Dog-At-Work

September 9, 2020

Later this month, a federal jury will be asked to decide if a Benton man is entitled to take his dog to work with him.

Perry Hopman, 45, isn’t just a dog lover who would like his pet’s companionship. He’s an Army veteran and a former flight medic who, after an 18-month deployment to Iraq, was diagnosed in 2008 with post-traumatic stress disorder. He’s also a survivor of a subsequent traumatic brain injury that occurred during a 2010 deployment to Kosovo with the National Guard, worsening his PTSD.

And the dog, a Rottweiler named Atlas, isn’t just a house pet. He’s a trained service dog who can sense Hopman’s anxiety levels and “ground” him by sitting on his feet, as a weighted blanket can calm an autistic child. He can remind Hopman to take his medicine, keep crowds away, block anyone approaching from behind, notify his master when a migraine is coming, find the closest exit in a building, pick up and retrieve items, wake Hopman from nightmares and even force him out of the house when he is being too reclusive.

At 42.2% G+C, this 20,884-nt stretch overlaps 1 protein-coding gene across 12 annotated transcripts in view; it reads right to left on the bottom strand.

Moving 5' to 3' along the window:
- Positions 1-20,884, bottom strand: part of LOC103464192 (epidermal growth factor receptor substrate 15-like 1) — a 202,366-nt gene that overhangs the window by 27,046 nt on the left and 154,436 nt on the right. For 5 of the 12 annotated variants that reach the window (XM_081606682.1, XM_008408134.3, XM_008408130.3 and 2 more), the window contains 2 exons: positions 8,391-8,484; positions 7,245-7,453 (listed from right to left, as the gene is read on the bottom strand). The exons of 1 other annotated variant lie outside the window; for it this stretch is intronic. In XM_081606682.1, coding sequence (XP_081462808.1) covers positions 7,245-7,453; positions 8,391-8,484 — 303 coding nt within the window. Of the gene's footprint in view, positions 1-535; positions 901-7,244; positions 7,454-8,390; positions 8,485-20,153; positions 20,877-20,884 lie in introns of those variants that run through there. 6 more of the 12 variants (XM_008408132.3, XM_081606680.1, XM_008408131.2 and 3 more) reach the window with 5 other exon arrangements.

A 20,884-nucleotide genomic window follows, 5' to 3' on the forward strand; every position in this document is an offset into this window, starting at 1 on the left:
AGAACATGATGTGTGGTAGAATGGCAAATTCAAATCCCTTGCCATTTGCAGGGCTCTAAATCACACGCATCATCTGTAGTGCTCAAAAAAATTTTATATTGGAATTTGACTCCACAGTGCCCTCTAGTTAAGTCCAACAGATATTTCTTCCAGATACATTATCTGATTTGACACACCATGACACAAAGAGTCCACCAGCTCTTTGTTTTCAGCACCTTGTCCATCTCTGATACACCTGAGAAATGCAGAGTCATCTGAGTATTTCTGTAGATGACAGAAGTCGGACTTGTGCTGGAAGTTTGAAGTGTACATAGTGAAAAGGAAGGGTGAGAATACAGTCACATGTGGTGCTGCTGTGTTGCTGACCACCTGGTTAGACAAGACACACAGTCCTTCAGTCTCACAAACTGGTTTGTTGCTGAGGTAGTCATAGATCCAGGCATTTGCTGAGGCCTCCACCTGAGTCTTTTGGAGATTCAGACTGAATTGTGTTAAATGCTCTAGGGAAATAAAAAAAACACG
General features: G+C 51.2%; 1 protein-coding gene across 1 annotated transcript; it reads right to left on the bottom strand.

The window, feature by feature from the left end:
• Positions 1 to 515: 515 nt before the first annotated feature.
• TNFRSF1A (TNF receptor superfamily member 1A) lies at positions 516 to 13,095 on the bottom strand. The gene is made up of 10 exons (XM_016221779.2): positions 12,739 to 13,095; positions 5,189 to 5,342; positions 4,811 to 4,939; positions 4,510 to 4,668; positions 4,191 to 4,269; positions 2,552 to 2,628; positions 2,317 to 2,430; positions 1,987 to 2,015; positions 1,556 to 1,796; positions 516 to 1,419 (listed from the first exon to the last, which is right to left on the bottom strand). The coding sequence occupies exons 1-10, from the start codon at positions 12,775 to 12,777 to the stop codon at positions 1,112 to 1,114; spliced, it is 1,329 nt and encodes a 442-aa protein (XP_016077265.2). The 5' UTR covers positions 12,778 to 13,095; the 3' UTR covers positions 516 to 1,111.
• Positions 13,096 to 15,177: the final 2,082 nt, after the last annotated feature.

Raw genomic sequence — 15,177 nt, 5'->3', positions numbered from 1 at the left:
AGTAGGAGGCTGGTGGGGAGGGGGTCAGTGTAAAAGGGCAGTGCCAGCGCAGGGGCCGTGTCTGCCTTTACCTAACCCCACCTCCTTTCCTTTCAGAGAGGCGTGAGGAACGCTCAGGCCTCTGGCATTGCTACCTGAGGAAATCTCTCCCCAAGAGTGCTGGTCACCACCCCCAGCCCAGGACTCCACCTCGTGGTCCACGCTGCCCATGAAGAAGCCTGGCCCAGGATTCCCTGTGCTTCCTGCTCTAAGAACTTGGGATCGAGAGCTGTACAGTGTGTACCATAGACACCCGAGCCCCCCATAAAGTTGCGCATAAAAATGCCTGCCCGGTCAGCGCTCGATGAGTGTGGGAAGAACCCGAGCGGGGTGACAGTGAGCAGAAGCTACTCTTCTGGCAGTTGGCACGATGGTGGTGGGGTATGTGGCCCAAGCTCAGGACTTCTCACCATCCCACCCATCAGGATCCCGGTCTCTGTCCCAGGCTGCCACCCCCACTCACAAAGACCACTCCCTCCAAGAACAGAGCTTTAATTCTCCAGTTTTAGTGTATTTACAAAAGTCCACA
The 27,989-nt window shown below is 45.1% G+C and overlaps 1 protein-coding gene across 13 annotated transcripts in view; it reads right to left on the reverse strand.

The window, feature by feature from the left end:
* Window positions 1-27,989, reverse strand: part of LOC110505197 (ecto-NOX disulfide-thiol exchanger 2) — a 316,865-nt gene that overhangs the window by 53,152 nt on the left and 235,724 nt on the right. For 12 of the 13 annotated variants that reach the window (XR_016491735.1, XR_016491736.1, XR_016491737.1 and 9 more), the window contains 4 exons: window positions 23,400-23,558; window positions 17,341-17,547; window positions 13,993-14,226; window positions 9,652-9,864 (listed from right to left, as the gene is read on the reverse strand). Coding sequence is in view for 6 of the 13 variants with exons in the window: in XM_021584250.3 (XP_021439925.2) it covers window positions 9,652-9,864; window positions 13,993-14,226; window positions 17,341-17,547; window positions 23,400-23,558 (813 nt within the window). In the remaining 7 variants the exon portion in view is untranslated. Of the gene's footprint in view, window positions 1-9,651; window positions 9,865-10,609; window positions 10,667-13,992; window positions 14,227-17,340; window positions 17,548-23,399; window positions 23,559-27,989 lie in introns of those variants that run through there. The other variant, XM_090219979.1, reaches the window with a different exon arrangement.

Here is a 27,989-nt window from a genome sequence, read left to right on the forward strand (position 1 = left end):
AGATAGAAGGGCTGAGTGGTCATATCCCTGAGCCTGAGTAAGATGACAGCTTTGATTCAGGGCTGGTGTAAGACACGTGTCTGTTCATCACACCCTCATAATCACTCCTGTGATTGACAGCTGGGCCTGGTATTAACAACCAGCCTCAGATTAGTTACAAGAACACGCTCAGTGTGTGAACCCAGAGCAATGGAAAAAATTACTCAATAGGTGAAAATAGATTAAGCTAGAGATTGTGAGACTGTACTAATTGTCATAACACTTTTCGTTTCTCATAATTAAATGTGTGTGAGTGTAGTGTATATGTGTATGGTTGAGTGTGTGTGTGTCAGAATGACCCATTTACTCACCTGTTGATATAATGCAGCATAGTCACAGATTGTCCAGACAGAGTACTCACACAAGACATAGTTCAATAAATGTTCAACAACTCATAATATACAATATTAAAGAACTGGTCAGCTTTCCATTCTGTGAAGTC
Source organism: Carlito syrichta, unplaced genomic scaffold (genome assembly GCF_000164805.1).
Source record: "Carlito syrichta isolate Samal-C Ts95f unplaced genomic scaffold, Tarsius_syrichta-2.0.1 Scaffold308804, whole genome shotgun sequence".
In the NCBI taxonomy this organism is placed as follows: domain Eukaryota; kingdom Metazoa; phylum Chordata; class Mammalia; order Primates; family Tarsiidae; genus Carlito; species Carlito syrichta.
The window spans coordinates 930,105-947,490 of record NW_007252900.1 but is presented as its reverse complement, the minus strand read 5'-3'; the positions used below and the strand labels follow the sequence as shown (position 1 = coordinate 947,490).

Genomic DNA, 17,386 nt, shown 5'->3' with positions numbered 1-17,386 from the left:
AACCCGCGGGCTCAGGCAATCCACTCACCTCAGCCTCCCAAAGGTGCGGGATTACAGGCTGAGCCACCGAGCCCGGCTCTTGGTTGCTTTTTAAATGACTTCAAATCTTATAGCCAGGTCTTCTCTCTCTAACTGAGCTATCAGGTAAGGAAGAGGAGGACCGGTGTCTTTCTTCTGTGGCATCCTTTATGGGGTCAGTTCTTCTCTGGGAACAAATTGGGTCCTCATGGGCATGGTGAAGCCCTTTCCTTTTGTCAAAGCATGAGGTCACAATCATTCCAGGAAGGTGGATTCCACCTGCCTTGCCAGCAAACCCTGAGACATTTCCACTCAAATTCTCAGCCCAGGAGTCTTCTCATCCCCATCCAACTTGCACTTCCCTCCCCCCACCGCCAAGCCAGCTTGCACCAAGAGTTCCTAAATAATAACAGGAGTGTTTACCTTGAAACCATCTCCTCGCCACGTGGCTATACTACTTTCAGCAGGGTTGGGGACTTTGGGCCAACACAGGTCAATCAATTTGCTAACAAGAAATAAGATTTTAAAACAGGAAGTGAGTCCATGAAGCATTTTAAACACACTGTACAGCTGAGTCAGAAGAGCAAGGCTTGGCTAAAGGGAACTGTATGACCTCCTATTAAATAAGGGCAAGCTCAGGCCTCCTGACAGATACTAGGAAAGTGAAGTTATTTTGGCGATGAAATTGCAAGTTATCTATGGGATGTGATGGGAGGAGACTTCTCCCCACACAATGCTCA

Hopman says he was up-front about his PTSD diagnosis when he started working at Union Pacific’s North Little Rock station in May 2008, though he didn’t need or ask for any special accommodations.

Even after a five-year absence from his conductor job that began with his deployment to Kosovo, where he suffered the brain injury, Hopman didn’t initially request any special accommodations upon his return. That was in May of 2015, when he also medically retired from the Army National Guard.